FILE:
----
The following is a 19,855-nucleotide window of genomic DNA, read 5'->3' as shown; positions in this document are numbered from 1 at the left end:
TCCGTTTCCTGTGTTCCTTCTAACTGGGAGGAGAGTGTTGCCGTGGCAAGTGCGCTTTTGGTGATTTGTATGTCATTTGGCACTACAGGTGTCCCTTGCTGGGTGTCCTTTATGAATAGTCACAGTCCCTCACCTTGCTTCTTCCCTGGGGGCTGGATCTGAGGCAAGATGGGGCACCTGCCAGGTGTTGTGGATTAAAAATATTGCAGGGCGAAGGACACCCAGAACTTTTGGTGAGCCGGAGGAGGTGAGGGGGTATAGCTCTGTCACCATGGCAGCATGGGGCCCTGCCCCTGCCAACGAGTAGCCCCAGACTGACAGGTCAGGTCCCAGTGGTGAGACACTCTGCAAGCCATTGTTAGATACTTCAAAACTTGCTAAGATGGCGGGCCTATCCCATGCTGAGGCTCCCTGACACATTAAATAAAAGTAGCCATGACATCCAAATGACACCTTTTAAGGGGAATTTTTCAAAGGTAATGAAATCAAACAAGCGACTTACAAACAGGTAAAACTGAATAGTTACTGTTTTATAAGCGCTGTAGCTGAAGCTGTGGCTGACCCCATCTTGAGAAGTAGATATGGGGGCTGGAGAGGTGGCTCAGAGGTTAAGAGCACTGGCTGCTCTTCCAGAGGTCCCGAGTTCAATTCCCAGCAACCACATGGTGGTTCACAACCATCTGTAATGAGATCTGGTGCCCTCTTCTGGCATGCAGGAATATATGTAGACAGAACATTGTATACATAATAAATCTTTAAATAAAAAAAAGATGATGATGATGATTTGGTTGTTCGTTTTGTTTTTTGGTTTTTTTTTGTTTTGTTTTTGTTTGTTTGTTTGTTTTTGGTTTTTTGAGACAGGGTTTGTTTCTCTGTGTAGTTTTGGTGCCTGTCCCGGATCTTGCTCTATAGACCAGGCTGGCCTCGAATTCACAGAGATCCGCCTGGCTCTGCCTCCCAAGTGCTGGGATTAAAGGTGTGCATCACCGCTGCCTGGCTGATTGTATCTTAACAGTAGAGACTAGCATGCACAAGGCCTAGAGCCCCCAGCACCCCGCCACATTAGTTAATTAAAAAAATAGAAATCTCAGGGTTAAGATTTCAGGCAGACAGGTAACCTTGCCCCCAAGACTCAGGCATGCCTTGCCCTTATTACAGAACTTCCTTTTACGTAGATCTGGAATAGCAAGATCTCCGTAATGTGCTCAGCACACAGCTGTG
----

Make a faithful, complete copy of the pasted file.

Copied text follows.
The following is a 19,855-nucleotide window of genomic DNA, read 5'->3' as shown; positions in this document are numbered from 1 at the left end:
TCCGTTTCCTGTGTTCCTTCTAACTGGGAGGAGAGTGTTGCCGTGGCAAGTGCGCTTTTGGTGATTTGTATGTCATTTGGCACTACAGGTGTCCCTTGCTGGGTGTCCTTTATGAATAGTCACAGTCCCTCACCTTGCTTCTTCCCTGGGGGCTGGATCTGAGGCAAGATGGGGCACCTGCCAGGTGTTGTGGATTAAAAATATTGCAGGGCGAAGGACACCCAGAACTTTTGGTGAGCCGGAGGAGGTGAGGGGGTATAGCTCTGTCACCATGGCAGCATGGGGCCCTGCCCCTGCCAACGAGTAGCCCCAGACTGACAGGTCAGGTCCCAGTGGTGAGACACTCTGCAAGCCATTGTTAGATACTTCAAAACTTGCTAAGATGGCGGGCCTATCCCATGCTGAGGCTCCCTGACACATTAAATAAAAGTAGCCATGACATCCAAATGACACCTTTTAAGGGGAATTTTTCAAAGGTAATGAAATCAAACAAGCGACTTACAAACAGGTAAAACTGAATAGTTACTGTTTTATAAGCGCTGTAGCTGAAGCTGTGGCTGACCCCATCTTGAGAAGTAGATATGGGGGCTGGAGAGGTGGCTCAGAGGTTAAGAGCACTGGCTGCTCTTCCAGAGGTCCCGAGTTCAATTCCCAGCAACCACATGGTGGTTCACAACCATCTGTAATGAGATCTGGTGCCCTCTTCTGGCATGCAGGAATATATGTAGACAGAACATTGTATACATAATAAATCTTTAAATAAAAAAAAGATGATGATGATGATTTGGTTGTTCGTTTTGTTTTTTGGTTTTTTTTTGTTTTGTTTTTGTTTGTTTGTTTGTTTTTGGTTTTTTGAGACAGGGTTTGTTTCTCTGTGTAGTTTTGGTGCCTGTCCCGGATCTTGCTCTATAGACCAGGCTGGCCTCGAATTCACAGAGATCCGCCTGGCTCTGCCTCCCAAGTGCTGGGATTAAAGGTGTGCATCACCGCTGCCTGGCTGATTGTATCTTAACAGTAGAGACTAGCATGCACAAGGCCTAGAGCCCCCAGCACCCCGCCACATTAGTTAATTAAAAAAATAGAAATCTCAGGGTTAAGATTTCAGGCAGACAGGTAACCTTGCCCCCAAGACTCAGGCATGCCTTGCCCTTATTACAGAACTTCCTTTTACGTAGATCTGGAATAGCAAGATCTCCGTAATGTGCTCAGCACACAGCTGTG